Ongoing research projects

IMMC

Ongoing research projects in iMMC (August 2022)


This a short description of research projects which are presently under progress in iMMC.
Hereunder, you may select one research direction or choose to apply another filter:

Biomedical engineering

Computational science

Civil and environmental engineering

Dynamical and electromechanical systems

Energy

Fluid mechanics

Processing and characterisation of materials

Chemical engineering

Solid mechanics


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List of projects related to: combustion




BEST
Researcher: Véronique Dias
Supervisor(s): Hervé Jeanmart

obtained her PhD at UCLouvain in 2003, then worked as Postdoctoral Researcher at the Laboratoire de Physico-Chimie de la Combustion (Faculty of Science). In 2009, she moved to the Institute of Mechanics, Materials and Civil Engineering, and since 2012, she has a position of Research Associate. In 2015, she obtained her HDR (Habilitation à Diriger la Recherche) at the Université of Orléans (France).
Her research interests cover the combustion and kinetics of alternative fuels by the elaboration of kinetic models for hydrocarbons and oxygenated species. These projects in combustion include both experimental and numerical parts. They are contributions to the IEA (International Energy Agency) Implementing Agreement for Energy Conservation and Emission Reduction in Combustion.
In 2016-2018, Véronique Dias also worked on a project on energy storage, and more specifically, in chemical form. In the BEST project (2020-2024), she holds the management and coordination that support all the activities to be developed during the project by providing the necessary tools, methods and governing structure.
Since 2018, she has been the IMMC Research Coordinator for European projects on energy transition.



Improvement of gas quality in small-scale biomass gasification facilities through steam injection
Researcher: Arnaud Rouanet
Supervisor(s): Hervé Jeanmart

Biomass, as a renewable fuel, can be converted in a gasifier to produce a synthetic gas that is easier to transport and has a wider range of applications than solid biomass, including bio-fuels, chemicals or energy production.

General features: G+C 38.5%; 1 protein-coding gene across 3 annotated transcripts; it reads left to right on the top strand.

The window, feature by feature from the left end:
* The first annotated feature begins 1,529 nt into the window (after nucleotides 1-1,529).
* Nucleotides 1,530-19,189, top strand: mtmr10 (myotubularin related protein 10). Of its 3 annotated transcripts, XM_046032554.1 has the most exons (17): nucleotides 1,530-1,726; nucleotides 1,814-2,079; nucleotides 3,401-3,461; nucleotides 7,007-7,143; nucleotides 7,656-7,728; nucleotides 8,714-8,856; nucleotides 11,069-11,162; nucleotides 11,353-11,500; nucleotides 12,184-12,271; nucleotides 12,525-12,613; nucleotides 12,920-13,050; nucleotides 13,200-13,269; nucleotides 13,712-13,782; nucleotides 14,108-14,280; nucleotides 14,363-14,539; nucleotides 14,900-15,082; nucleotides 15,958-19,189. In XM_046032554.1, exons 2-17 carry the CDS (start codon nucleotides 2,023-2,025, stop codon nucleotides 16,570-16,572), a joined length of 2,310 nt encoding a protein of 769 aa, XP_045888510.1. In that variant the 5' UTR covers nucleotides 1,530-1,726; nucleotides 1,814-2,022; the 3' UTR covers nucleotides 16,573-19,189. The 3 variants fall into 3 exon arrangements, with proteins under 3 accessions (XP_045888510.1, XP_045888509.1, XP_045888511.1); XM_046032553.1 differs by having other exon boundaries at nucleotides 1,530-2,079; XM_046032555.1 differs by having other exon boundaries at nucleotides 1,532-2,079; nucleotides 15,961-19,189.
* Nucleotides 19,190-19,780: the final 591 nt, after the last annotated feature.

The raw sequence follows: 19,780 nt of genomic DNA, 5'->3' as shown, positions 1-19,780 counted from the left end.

In order to improve the quality of the produced gases, we will investigate how steam can be used instead of air as the oxidizing agent, to limit the syngas dilution with inert nitrogen and increase its heating value. The project will focus on improving an existing small-scale two-stage gasification unit owned by UCLouvain, on which ad-hoc modifications will be brought and experimental campaigns will be performed.
Theoretical calculations and literature reviews will be performed to confirm and precise the potential for improvement of syngas composition. The design and ideal location of steam injection points will be studied, and experiments will be conducted on the modified gasifier to complement the theoretical calculations. Advanced tools and methods will be used for the characterisation of the syngas composition, to increase the accuracy of the experimental results. Finally, a numerical model of the gasification process will possibly come as complement for a more accurate prediction and confirmation of the experimental results.
This research project will take place in the frame of the project ENERBIO, in collaboration with ULB, UMons and CRA-W.



Developing a low-NOx ammonia burner
Researcher: Charles Lhuillier
Supervisor(s): Francesco Contino

In collaboration with a startup company, the goal of this project is to develop, characterise and optimise an innovative burner adapted ammonia combustion with low nitrogeneous pollutant emissions.



Integrated process for CO2 capture and conversion into valuable products
Researcher: Kamyll Dawn Cocon
Supervisor(s): Patricia Luis Alconero

CO2 has recently become a hot topic in research due concerns of alarming CO2 levels in the atmosphere, and the ongoing shift towards green production processes. These concerns are currently addressed by designing systems capable of CO2 capture and valorization. Enzymes offer an efficient means of CO2 capture under normal conditions. However, they are highly sensitive to temperature as well as pH, and are prone to deactivation. Industrially incorporating enzymes for CO2 capture therefore requires robustifying them against typical industrial conditions. The PhD project hopes to accomplish this by immobilizing the enzymes on membranes. With a plethora of enzymes, an integrated multi-enzymatic membrane system can be designed to produce high-end products as a green alternative to the current production process. The design of the integrated CO2 capture and valorization system will be carried out in four stages: (1) identifying the appropriate cocktail of enzymes, (2) identifying the compatible membrane for the selected enzymes, (3) optimizing the integrated process, (4) accounting for the environmental footprint of the process through life cycle analysis.